A LEGENDARY RACE THAT WILL BE RERUN FOREVER

21 March 2004

Dig deep for victory. Best Mate came towards us with just the final fence between him and triple Gold Cup immortality. He led Harbour Pilot by a length after that soaring leap at the second-last. But the flowing stride was now a grinding struggle. The Cheltenham run-in is the most brutal of closures. Best Mate would have to fight every yard of it.

There was beauty in the rawness. The truth was out here in the drizzle. Jim Culloty reefing his reins as he tried to get the champion to assert. Paul Carberry driving Harbour Pilot back at him on the inside, Andrew Thornton working his long legs on Sir Rembrandt on the outer. Best Mate had some steep history to climb.

It was much, much tougher than we expected and the better for it. The preliminaries had been in danger of swamping us in adulation. Sure Best Mate outshone all his rivals in the paddock, his gleaming coat and swaggering walk putting all bar the massive, jig-jogging Sir Rembrandt and the shining, short-tailed chesnut Beef Or Salmon into the shade. The blinkered Harbour Pilot had the sweat of tension on his neck, Therealbandit looked lean and light, and Keen Leader plonked round like an old cab horse with his tongue sticking out. But as they came on to the track and you looked up at the record crowds in the grandstand, expectation tightened on the chest. Three and a quarter miles and 22 fences, not to mention nine implacably opposed horses and jockeys, do not a formality make.

Best Mate’s jumping was a joy to watch. It is his balance, the set of his neck, the arc of his leap, that makes him exceptional. Henrietta Knight, who herself rode at Badminton, says he would have gone to the top in dressage, show-jumping or three-day event, and there is no reason to doubt her. For the whole first circuit and more, Best Mate and Culloty bowled smoothly in the leaders’ wake, the jockey’s hand light on the rein, the horse measuring the fences to perfection as they came to him. First Gold and Harbour Pilot might hustle but it was the others who would hurt.

As they swept towards the top of the hill for the final time there seemed no departure from the expected script. Keen Leader and Irish Hussar had been dropped, Therealbandit was weakening, Beef Or Salmon was working his way back but only four really counted. And Best Mate was looking awesome on the inside.Yet just how awesome?

Crossing the third-last he wasn’t going strong enough to take First Gold on the inner, and as he tried to tack out on the turn, Paul Carberry legitimately closed the door with little short of a shoulder-charge. For 20 fraught strides the favourite was trapped, but as they straightened out for the second last he had the legs to come outside Harbour Pilot and the power to get room off Sir Rembrandt and get a clear run at the fence ahead.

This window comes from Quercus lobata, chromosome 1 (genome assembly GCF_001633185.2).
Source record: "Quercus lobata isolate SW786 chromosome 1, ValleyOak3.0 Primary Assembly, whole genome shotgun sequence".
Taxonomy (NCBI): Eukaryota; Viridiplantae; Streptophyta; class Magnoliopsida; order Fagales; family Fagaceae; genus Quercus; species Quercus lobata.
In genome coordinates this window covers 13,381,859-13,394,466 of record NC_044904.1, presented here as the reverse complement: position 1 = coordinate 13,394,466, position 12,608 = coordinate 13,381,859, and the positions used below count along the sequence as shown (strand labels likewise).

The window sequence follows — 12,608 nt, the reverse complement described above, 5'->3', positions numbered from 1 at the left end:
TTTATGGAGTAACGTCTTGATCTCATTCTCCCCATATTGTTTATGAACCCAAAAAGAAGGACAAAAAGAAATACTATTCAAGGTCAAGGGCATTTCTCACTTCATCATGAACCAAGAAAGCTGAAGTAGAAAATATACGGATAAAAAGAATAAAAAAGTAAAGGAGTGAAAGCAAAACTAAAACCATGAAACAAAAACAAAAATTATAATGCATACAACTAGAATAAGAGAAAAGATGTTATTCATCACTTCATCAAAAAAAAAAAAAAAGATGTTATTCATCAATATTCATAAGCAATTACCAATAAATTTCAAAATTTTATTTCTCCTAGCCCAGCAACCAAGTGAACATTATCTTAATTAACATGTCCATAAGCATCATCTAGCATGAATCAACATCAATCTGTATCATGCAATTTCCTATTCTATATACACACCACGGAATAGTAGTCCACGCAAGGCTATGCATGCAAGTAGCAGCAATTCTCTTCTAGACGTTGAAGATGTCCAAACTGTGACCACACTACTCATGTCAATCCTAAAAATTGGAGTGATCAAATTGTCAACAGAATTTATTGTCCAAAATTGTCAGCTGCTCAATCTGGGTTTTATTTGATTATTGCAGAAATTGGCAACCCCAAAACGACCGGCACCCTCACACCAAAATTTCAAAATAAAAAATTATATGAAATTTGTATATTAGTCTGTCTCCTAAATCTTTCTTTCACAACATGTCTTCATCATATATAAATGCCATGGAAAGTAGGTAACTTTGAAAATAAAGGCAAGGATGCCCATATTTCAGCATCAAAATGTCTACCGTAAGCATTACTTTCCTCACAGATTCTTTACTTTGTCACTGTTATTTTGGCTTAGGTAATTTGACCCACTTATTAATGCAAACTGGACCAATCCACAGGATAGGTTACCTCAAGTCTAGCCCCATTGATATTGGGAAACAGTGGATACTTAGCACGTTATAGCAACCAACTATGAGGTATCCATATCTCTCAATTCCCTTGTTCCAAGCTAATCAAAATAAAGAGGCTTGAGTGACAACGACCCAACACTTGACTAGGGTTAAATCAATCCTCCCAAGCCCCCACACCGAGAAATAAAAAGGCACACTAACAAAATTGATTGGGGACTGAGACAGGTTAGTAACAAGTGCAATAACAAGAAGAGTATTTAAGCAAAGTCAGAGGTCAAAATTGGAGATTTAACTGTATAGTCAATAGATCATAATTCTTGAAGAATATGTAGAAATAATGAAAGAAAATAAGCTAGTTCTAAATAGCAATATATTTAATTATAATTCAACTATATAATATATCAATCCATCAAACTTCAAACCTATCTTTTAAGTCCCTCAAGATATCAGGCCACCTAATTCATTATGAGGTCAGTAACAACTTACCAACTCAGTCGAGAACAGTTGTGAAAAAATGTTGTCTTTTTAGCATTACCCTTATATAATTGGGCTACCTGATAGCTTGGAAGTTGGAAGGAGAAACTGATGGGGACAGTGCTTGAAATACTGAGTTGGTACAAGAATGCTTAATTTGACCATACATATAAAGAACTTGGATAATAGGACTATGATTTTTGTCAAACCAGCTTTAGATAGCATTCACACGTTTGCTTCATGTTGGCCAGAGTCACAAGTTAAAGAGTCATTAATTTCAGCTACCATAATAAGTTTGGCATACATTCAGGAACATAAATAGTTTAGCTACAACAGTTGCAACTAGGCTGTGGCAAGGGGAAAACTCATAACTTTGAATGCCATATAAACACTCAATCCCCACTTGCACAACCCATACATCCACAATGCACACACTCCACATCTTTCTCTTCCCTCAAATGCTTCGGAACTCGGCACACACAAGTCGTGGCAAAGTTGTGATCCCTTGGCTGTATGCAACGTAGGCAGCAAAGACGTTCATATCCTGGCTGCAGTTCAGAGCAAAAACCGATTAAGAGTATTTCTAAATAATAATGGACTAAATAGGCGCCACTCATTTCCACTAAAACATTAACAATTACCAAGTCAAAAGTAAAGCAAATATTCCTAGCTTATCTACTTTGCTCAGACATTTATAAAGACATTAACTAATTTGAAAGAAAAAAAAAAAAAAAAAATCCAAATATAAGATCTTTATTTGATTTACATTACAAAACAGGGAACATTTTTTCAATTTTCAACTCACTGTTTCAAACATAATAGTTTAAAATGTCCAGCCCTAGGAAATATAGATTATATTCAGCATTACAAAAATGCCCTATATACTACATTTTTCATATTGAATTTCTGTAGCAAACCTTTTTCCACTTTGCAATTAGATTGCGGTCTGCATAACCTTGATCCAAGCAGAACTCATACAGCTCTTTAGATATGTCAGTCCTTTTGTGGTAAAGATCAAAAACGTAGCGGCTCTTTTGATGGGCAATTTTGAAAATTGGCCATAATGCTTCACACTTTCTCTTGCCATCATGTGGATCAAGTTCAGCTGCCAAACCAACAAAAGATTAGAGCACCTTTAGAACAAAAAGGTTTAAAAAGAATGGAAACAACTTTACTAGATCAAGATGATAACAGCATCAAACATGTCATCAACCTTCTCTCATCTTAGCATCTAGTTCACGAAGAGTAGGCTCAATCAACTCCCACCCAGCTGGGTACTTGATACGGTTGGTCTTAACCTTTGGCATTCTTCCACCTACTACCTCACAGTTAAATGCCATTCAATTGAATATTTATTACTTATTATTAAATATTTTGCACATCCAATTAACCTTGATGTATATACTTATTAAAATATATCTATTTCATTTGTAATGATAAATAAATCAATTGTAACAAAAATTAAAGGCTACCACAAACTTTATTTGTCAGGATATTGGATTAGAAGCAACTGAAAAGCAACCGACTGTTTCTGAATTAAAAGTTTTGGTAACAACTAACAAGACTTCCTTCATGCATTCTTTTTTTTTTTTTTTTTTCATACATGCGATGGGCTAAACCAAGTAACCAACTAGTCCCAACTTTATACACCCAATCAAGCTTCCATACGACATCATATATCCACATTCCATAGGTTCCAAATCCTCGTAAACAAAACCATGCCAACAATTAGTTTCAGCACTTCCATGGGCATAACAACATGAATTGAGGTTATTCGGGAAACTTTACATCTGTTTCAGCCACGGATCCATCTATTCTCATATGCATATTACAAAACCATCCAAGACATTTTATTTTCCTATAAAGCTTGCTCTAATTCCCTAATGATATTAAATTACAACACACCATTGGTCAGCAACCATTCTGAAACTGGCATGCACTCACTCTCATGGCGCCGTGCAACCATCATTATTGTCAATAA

With four sweet strides Best Mate quickened in and over with the jump of the meeting. He was in front; First Gold was finished, Harbour Pilot and Sir Rembrandt were hard on the collar. The coveted third Gold Cup, the much-debated Arkle comparisons, were Best Mate’s for the taking. But look closely. Relentless gallops hurt champions and contenders alike. Best Mate was in extremis too.

At the fence he had no rhythm to his stride. Wise-headed Culloty let him `pop’ it, and then reached and reeled at the reins as he gathered the half ton of athlete beneath him and demanded one final lung-testing slog up the hill. This was no place for sentimental anthropomorphism. Culloty’s long Killarney accountant’s nose was the avenging beak of an eagle. The whip was up and Culloty smacked Best Mate hard across the rump and swung his arm and his body forward to insist that destiny should have its day.

Not one yard was now simple. In desperation Best Mate and Culloty answered the roar of the crowd to put Harbour Pilot behind them, but right at the death Sir Rembrandt closed to get within half a length, not three feet, at the line. It had been desperately close and the great breakers of cheers that rolled from the stands had as much relief as they did acclamation. But winning is everything. An ecstatic Culloty held three fingers to the sky. Who cares if Arkle did it easier, if next year might even prove one fight too far?

Two final images seared into the memory. First the very public one of the rippling waves of applauding hands as the amphitheatre, paddock-side crowd clapped and clapped the horse who had given them this moment to carry to their graves. Second, a much more private one a few minutes later up behind the dope test boxes.

Best Mate was being led round by Dave Reddy, as groom Jackie Jenner was collecting her trophy. The rain was sluicing down. But it mattered not a jot. Eventually Dave stopped him for a moment and we went up and patted Best Mate gratefully on the neck.

For three weeks racing and my former jockey profession has been heaped with ridicule and shame. For three days the Cheltenham Festival had thrilled us, and now Best Mate had given his answer. He had washed the old game clean.

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